“Then he’s a rival,” Jay said of the time from opening kickoff to the game’s conclusion.

It’s that portion of Saturday that has some Dineens itching to see what happens and at least one of them apprehensive.

Neither Jax, a true freshman, nor Jay, a redshirt sophomore, is a regular. Jax has played in six games so far, but he isn’t listed on the Wildcats’ depth chart. He has two catches for 14 yards and no carries on the season. Jay is a second-string inside linebacker for KU who has made 19 total tackles while playing in every game as a reserve.

But if the rotations for the KU defense and K-State offense time out just right?

“It’s inevitable,” Joe said, “that they’re going to run into each other and have collisions and stuff like that” — even if it’s just Jax getting out to block and Jay trying to go make a play.

And what would that look like?

“Oof. I don’t know,” Joe said. “If they both squared each other up, man… That might be a stalemate. It might go one way one time and the other way the next. I have no clue what’s going to happen with that.”

Jay, at 6-foot-2 and 225 pounds, said Jax, at 5-10 and 242, has a lower center of gravity at his advantage. Still, Jay hopes they get to run into each other during the showdown.

“My job is going to be to fill him in the hole, and his job’s going to be to push me out of the hole. So we’ll see,” Jay said. “Should be loud.”

That’s the part that both Joe and Jay said worries their mother, Jodi.

“She’s been nervous about this day since the beginning of the season,” Joe said. “She doesn’t even want to go.”

Of course, Jodi and her husband, Joe Sr., will be in the stadium to see what happens. Jay thinks Jodi, even though she played volleyball at KU, might wear some blue and purple to represent both sons, but wouldn’t be surprised if Joe Sr. shows up in black or neutral attire.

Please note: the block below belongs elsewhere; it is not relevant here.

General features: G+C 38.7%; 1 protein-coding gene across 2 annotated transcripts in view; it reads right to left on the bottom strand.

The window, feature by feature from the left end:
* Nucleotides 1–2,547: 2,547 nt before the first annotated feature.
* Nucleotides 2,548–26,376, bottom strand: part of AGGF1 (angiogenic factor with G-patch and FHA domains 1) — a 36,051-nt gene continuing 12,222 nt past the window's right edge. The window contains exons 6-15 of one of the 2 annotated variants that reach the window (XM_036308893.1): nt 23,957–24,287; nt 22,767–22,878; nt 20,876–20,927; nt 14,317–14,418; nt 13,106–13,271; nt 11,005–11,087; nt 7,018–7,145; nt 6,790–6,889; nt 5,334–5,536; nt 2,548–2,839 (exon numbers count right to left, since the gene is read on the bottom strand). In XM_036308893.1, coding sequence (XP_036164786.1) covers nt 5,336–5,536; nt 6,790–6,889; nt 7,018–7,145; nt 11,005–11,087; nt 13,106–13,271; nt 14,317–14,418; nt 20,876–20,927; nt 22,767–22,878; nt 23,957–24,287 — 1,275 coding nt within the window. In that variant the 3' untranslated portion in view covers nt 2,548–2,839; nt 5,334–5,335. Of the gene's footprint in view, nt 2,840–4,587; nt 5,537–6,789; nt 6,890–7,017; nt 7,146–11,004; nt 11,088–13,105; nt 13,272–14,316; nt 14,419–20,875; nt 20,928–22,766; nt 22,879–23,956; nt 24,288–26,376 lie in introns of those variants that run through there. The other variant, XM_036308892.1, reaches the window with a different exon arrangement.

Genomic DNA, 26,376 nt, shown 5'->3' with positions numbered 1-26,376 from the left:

Jay described it as a win-win for his parents.

“I mean, anytime you get to see both your kids play on a big stage against each other,” he said, “it’s always awesome.”

Jay and Jax never played on opposing teams as kids, so Saturday will be a first for them and the rest of the Dineen family. And they might have entered this weekend as teammates had Jax’s recruitment played out differently during his senior year at Free State.

According to multiple sources with knowledge of the situation, K-State offered Jax a scholarship while KU wanted him to walk on.

“I know that it was probably not easy for the Dineen family to see somebody go to Manhattan,” K-State head coach Chris Klieman joked earlier this week. “But, in the same respect, Jax loves it here. He’s a great fit here, and he has a lot of good buddies here. He’s embraced being a Wildcat, and he loves being a Wildcat. I’m excited to see him, not only this week, but as he continues on his career.”

And Jay harbors no ill will against his brother for signing with K-State two years after Jay — and five years after Joe — signed with KU.

“I love him up until the game. I love him right after the game,” Jay said. “But during the game, he’s got to be a rival.”